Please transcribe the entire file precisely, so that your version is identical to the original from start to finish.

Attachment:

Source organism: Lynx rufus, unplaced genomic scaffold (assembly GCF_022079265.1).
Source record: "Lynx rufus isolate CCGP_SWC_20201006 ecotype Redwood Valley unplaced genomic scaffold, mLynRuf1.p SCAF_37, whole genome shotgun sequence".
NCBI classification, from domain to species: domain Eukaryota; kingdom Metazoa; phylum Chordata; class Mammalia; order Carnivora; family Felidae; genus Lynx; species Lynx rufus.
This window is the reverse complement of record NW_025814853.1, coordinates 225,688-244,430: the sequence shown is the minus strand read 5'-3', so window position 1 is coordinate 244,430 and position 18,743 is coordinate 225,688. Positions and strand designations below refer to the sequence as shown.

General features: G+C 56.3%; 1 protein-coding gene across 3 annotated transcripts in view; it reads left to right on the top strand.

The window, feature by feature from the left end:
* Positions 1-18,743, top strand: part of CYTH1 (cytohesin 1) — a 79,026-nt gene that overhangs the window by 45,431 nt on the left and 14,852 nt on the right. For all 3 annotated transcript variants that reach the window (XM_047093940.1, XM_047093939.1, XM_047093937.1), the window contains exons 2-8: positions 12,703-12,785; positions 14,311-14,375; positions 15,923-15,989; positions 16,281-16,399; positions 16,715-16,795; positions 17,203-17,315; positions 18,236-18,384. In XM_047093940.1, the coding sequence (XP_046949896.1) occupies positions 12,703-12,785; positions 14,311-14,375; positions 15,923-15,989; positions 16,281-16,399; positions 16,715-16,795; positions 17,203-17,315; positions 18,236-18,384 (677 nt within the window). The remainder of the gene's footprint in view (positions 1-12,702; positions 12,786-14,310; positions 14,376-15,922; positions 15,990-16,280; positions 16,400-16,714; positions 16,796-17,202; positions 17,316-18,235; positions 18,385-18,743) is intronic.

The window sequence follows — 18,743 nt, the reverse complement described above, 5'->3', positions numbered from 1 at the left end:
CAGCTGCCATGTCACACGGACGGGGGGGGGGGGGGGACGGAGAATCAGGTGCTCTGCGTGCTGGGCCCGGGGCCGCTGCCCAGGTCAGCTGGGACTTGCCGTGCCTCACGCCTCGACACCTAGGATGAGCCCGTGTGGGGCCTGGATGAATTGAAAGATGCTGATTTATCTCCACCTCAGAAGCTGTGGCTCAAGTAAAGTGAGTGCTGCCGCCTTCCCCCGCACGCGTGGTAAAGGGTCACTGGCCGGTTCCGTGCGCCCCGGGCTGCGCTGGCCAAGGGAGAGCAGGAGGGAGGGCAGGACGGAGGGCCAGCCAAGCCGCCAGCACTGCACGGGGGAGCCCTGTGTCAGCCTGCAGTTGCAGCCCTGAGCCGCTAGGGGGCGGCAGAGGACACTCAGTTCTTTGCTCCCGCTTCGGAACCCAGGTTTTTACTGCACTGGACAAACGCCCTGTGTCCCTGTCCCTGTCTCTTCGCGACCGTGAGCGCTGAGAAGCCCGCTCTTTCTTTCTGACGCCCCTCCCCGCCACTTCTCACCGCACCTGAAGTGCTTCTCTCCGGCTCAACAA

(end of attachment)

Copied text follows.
Source organism: Lynx rufus, unplaced genomic scaffold (assembly GCF_022079265.1).
Source record: "Lynx rufus isolate CCGP_SWC_20201006 ecotype Redwood Valley unplaced genomic scaffold, mLynRuf1.p SCAF_37, whole genome shotgun sequence".
NCBI classification, from domain to species: domain Eukaryota; kingdom Metazoa; phylum Chordata; class Mammalia; order Carnivora; family Felidae; genus Lynx; species Lynx rufus.
This window is the reverse complement of record NW_025814853.1, coordinates 225,688-244,430: the sequence shown is the minus strand read 5'-3', so window position 1 is coordinate 244,430 and position 18,743 is coordinate 225,688. Positions and strand designations below refer to the sequence as shown.

General features: G+C 56.3%; 1 protein-coding gene across 3 annotated transcripts in view; it reads left to right on the top strand.

The window, feature by feature from the left end:
* Positions 1-18,743, top strand: part of CYTH1 (cytohesin 1) — a 79,026-nt gene that overhangs the window by 45,431 nt on the left and 14,852 nt on the right. For all 3 annotated transcript variants that reach the window (XM_047093940.1, XM_047093939.1, XM_047093937.1), the window contains exons 2-8: positions 12,703-12,785; positions 14,311-14,375; positions 15,923-15,989; positions 16,281-16,399; positions 16,715-16,795; positions 17,203-17,315; positions 18,236-18,384. In XM_047093940.1, the coding sequence (XP_046949896.1) occupies positions 12,703-12,785; positions 14,311-14,375; positions 15,923-15,989; positions 16,281-16,399; positions 16,715-16,795; positions 17,203-17,315; positions 18,236-18,384 (677 nt within the window). The remainder of the gene's footprint in view (positions 1-12,702; positions 12,786-14,310; positions 14,376-15,922; positions 15,990-16,280; positions 16,400-16,714; positions 16,796-17,202; positions 17,316-18,235; positions 18,385-18,743) is intronic.

The window sequence follows — 18,743 nt, the reverse complement described above, 5'->3', positions numbered from 1 at the left end:
CAGCTGCCATGTCACACGGACGGGGGGGGGGGGGGGACGGAGAATCAGGTGCTCTGCGTGCTGGGCCCGGGGCCGCTGCCCAGGTCAGCTGGGACTTGCCGTGCCTCACGCCTCGACACCTAGGATGAGCCCGTGTGGGGCCTGGATGAATTGAAAGATGCTGATTTATCTCCACCTCAGAAGCTGTGGCTCAAGTAAAGTGAGTGCTGCCGCCTTCCCCCGCACGCGTGGTAAAGGGTCACTGGCCGGTTCCGTGCGCCCCGGGCTGCGCTGGCCAAGGGAGAGCAGGAGGGAGGGCAGGACGGAGGGCCAGCCAAGCCGCCAGCACTGCACGGGGGAGCCCTGTGTCAGCCTGCAGTTGCAGCCCTGAGCCGCTAGGGGGCGGCAGAGGACACTCAGTTCTTTGCTCCCGCTTCGGAACCCAGGTTTTTACTGCACTGGACAAACGCCCTGTGTCCCTGTCCCTGTCTCTTCGCGACCGTGAGCGCTGAGAAGCCCGCTCTTTCTTTCTGACGCCCCTCCCCGCCACTTCTCACCGCACCTGAAGTGCTTCTCTCCGGCTCAACAA